WFTB Score: 7/20
The plot: When Felix Leiter’s marriage is cut short by the ruthless revenge of despicable drug dealer Felix Sanchez, his best man – James Bond – takes it personally, and embarks on a single-minded mission to bring Sanchez down regardless of his superiors’ demands to desist. Bond becomes chummy with the drugs baron, when secretly he is plotting his demise with the help of beautiful CIA agent Pam Bouvier, ardent admirer Lupe Lamora and a very familiar looking chauffeur.
The bald facts are as follows: Bond number 16, Timothy Dalton’s second outing as secret agent 007, and the first film not to be based on (or named after) an Ian Fleming novel. Interestingly, the film opens not with Bond in the field but attending the wedding of his American Friend Felix Leiter (David Hedison), although when they get wind that vicious drugs dealer Felix Sanchez (Robert Davi) is out in the open, they cannot resist the temptation to snag him before sky-diving into the ceremony. Tragically, Sanchez’s malign influence secures his freedom (in a sequence that, not unlike the theme of the film, will resonate with viewers of Mission: Impossible III) and he wastes no time in killing the new Mrs Leiter and submitting Felix to a shark attack. M (Robert Brown) pops up to warn Bond that he cannot possibly keep his licence to kill while pursuing a personal vendetta, but the spy is in no mood to co-operate and flees, ruining a big drugs transaction conducted by Sanchez’s sleazy right-hand man Milton Krest (Anthony Zerbe) and using information from Leiter’s study to contact CIA agent Pam Bouvier (Carey Lowell), a pilot with knowledge of the local drugs scene. The spies travel to Isthmus City where Q (Desmond Llewelyn) pops in to drop off some gadgets but stays to help; Bond’s plan to become a trusted friend of Sanchez by visiting his casino (they all have casinos, don’t they?) works better than he could imagine, and Felix’s cruelly-used mistress Lupe (Talisa Soto) is so taken with 007 that she instantly helps him escape when Sanchez unwittingly takes him home. But Bond’s thirst for revenge leads him back, setting up an explosive showdown when he destroys the cocaine factory which invisibly dissolves Sanchez’s drugs into petrol.
For the most part, Licence to Kill is business as usual: though there are rather fewer explosions than late-era Bond (a number of vehicles crash without bursting into flames), when they do happen the fuel tankers help to make them spectacular, and there are a number of truly impressive aerial and truck-based stunts. The gunplay is present and correct, bullets pinging around Bond as they always do (Benicio Del Toro has fun as a nasty henchman, a distinct step up from Big Top Pee Wee); the lovely ladies are lovely, Lowell given a nice mix of action and glamour and Soto a thankless role as someone who falls in love with Bond because, er, he breaks into her room and doesn’t whip her. It’s also nice to see Q out and about, and Llewelyn provides most of the film’s comic relief. Strange, though, that he appears to bring a good deal more gadgets than Bond actually uses, and I can’t help but wonder whether the x-ray laser camera in particular was originally destined for some use that disappeared in a later draft of the script.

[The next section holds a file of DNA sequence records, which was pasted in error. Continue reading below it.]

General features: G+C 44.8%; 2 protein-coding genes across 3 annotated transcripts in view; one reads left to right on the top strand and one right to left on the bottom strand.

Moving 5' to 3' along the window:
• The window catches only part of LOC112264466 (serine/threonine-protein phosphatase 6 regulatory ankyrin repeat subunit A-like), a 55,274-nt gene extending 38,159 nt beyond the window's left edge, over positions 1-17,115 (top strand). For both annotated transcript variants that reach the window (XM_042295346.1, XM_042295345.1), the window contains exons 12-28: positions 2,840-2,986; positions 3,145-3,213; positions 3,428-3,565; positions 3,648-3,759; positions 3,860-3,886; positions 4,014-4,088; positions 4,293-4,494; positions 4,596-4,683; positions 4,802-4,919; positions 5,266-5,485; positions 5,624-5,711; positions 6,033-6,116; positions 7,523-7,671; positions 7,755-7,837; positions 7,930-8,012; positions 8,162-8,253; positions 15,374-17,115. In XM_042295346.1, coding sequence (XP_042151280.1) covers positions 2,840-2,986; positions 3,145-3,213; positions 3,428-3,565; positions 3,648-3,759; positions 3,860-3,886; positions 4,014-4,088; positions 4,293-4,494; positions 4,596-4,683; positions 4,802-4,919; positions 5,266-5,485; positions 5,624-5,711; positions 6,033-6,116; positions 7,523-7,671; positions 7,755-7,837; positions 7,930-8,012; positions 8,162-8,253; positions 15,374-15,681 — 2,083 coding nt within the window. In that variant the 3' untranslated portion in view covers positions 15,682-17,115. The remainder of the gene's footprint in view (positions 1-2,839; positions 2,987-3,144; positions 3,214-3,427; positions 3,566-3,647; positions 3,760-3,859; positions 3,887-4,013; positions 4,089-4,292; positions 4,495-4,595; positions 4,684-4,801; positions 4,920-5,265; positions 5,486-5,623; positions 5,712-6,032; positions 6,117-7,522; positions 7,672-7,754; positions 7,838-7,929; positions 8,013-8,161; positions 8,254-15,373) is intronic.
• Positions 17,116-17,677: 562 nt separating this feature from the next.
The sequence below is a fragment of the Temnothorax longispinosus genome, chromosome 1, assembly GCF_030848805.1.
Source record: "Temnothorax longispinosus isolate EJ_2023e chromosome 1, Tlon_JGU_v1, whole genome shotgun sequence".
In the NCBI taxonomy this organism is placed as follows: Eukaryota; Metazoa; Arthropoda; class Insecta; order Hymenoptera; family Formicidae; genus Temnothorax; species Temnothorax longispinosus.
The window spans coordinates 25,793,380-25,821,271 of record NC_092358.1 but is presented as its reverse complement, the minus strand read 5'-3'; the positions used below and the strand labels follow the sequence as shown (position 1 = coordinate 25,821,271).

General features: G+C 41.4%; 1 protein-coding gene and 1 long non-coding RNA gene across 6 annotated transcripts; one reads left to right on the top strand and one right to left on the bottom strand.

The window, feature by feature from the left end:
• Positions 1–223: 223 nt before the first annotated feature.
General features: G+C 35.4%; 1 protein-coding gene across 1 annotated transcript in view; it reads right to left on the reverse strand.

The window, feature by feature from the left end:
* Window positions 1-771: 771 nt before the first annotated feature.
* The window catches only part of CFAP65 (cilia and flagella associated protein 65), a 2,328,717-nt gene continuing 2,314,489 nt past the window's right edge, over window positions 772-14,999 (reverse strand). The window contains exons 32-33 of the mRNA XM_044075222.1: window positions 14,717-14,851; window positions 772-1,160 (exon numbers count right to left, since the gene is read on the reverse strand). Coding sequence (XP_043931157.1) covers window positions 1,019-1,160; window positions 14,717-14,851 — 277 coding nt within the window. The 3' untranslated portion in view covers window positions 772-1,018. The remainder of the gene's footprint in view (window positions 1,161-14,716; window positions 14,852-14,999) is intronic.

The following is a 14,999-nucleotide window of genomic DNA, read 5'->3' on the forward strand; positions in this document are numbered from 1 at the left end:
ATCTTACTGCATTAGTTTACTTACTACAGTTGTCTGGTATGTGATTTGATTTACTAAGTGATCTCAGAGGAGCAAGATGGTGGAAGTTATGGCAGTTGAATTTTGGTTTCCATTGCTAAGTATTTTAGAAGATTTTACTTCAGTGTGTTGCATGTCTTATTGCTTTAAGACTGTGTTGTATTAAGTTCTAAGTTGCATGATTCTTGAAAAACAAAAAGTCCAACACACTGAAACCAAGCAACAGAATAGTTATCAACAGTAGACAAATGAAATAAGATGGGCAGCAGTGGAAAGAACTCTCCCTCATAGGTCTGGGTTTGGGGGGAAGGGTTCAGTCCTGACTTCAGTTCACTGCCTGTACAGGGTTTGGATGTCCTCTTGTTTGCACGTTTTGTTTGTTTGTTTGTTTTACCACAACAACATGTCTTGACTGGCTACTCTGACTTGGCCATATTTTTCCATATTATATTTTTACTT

And the script is one of the film’s major problems. It begins well, despite lazy moments such as the check-in girl who advances the plot by saying ‘some big drug dealer just escaped’; it becomes confused, however, when Sanchez rescues Bond from other secret service agents with their own mission against the drug dealer, also introducing a ragged subplot about Stinger missiles. There is – in theory – quite a nice idea about Sanchez controlling the flow of drugs through clueless TV evangelist/guru Professor Joe (Wayne Newton), but in execution the idea is perplexing because neither the Professor nor the meditation ranch which acts as cover for the drugs operation is properly explained; I had no clue whether Joe was idiotic comic relief or secretly in on the whole affair, and I sense further cutting at work.
Also cut, apparently, was any of the dry humour and impossible charm that makes 007 such a lovable bastard. Devotees will tell you that Dalton’s harder, less glib Bond is closer to Ian Fleming’s vision than anyone before or since, but I’m afraid that excuse doesn’t cut it on the cinema screen. The script is partially to blame but the fact is that Dalton’s Bond, a grim-faced man of few words, fails to command attention in a film where he is the star and those around him are hardly A-listers. It is almost as if Cubby Broccoli had to recast at short notice, or decided to let the stand-ins do some scenes: Zerbe and Davi run riot as the bad guys, and unfortunately Dalton can’t summon the charisma to match them. He’s not terrible, and acquits himself best in the action sequences; but he blends far too easily into the background, and when he doesn’t it’s because his accent has slipped – the way he delivers the line ‘Things were about to turn nasty’ is just bizarre.
Bond’s lack of wit, and Dalton’s lack of presence, is a shame since Licence to Kill has a number of things going for it: I like the smaller scale of the story (the whole world can’t be under threat all the time) and the fact the film doesn’t criss-cross the globe for the sake of it; I like Q sticking around to help 007 and I like Pam; I even like the film’s more brutal edge – killing’s not a video game, after all. Ultimately, though, a stodgy middle act and a missing leading man are enough to detract from any film, let alone a high-profile one such as a Bond movie, and it is little surprise that by the time legal wranglings ended and GoldenEye went into production, there were new writers and a more user-friendly Bond in the wings.